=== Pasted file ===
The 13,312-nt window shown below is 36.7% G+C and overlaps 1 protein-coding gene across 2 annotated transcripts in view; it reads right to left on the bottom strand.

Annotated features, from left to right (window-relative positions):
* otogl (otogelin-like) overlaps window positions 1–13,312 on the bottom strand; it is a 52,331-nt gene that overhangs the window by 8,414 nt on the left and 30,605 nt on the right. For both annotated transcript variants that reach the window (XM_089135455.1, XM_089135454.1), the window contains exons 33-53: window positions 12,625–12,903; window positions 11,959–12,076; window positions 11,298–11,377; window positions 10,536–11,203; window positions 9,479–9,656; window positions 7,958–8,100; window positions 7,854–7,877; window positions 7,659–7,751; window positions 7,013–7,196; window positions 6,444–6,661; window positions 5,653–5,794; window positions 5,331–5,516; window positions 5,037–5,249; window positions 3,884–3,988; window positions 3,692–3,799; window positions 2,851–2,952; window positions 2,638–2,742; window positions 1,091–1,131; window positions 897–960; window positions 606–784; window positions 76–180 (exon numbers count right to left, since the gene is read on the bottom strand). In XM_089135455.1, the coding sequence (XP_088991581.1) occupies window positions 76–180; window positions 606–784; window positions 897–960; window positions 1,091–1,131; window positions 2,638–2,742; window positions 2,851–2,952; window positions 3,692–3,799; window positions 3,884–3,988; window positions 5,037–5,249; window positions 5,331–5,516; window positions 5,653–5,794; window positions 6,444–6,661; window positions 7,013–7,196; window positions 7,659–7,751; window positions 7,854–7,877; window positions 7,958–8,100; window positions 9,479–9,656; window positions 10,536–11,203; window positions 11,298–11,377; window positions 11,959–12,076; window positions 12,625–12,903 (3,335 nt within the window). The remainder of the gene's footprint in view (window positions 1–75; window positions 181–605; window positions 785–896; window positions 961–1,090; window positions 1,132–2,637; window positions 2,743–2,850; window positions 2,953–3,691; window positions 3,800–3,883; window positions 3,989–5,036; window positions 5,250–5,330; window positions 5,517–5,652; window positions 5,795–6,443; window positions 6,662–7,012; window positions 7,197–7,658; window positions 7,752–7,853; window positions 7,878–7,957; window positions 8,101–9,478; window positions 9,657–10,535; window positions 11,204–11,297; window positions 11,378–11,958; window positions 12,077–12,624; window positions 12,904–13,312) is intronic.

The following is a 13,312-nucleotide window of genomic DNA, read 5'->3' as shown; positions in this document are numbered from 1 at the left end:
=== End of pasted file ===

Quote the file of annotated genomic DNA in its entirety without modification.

The 13,312-nt window shown below is 36.7% G+C and overlaps 1 protein-coding gene across 2 annotated transcripts in view; it reads right to left on the bottom strand.

Annotated features, from left to right (window-relative positions):
* otogl (otogelin-like) overlaps window positions 1–13,312 on the bottom strand; it is a 52,331-nt gene that overhangs the window by 8,414 nt on the left and 30,605 nt on the right. For both annotated transcript variants that reach the window (XM_089135455.1, XM_089135454.1), the window contains exons 33-53: window positions 12,625–12,903; window positions 11,959–12,076; window positions 11,298–11,377; window positions 10,536–11,203; window positions 9,479–9,656; window positions 7,958–8,100; window positions 7,854–7,877; window positions 7,659–7,751; window positions 7,013–7,196; window positions 6,444–6,661; window positions 5,653–5,794; window positions 5,331–5,516; window positions 5,037–5,249; window positions 3,884–3,988; window positions 3,692–3,799; window positions 2,851–2,952; window positions 2,638–2,742; window positions 1,091–1,131; window positions 897–960; window positions 606–784; window positions 76–180 (exon numbers count right to left, since the gene is read on the bottom strand). In XM_089135455.1, the coding sequence (XP_088991581.1) occupies window positions 76–180; window positions 606–784; window positions 897–960; window positions 1,091–1,131; window positions 2,638–2,742; window positions 2,851–2,952; window positions 3,692–3,799; window positions 3,884–3,988; window positions 5,037–5,249; window positions 5,331–5,516; window positions 5,653–5,794; window positions 6,444–6,661; window positions 7,013–7,196; window positions 7,659–7,751; window positions 7,854–7,877; window positions 7,958–8,100; window positions 9,479–9,656; window positions 10,536–11,203; window positions 11,298–11,377; window positions 11,959–12,076; window positions 12,625–12,903 (3,335 nt within the window). The remainder of the gene's footprint in view (window positions 1–75; window positions 181–605; window positions 785–896; window positions 961–1,090; window positions 1,132–2,637; window positions 2,743–2,850; window positions 2,953–3,691; window positions 3,800–3,883; window positions 3,989–5,036; window positions 5,250–5,330; window positions 5,517–5,652; window positions 5,795–6,443; window positions 6,662–7,012; window positions 7,197–7,658; window positions 7,752–7,853; window positions 7,878–7,957; window positions 8,101–9,478; window positions 9,657–10,535; window positions 11,204–11,297; window positions 11,378–11,958; window positions 12,077–12,624; window positions 12,904–13,312) is intronic.

The following is a 13,312-nucleotide window of genomic DNA, read 5'->3' as shown; positions in this document are numbered from 1 at the left end: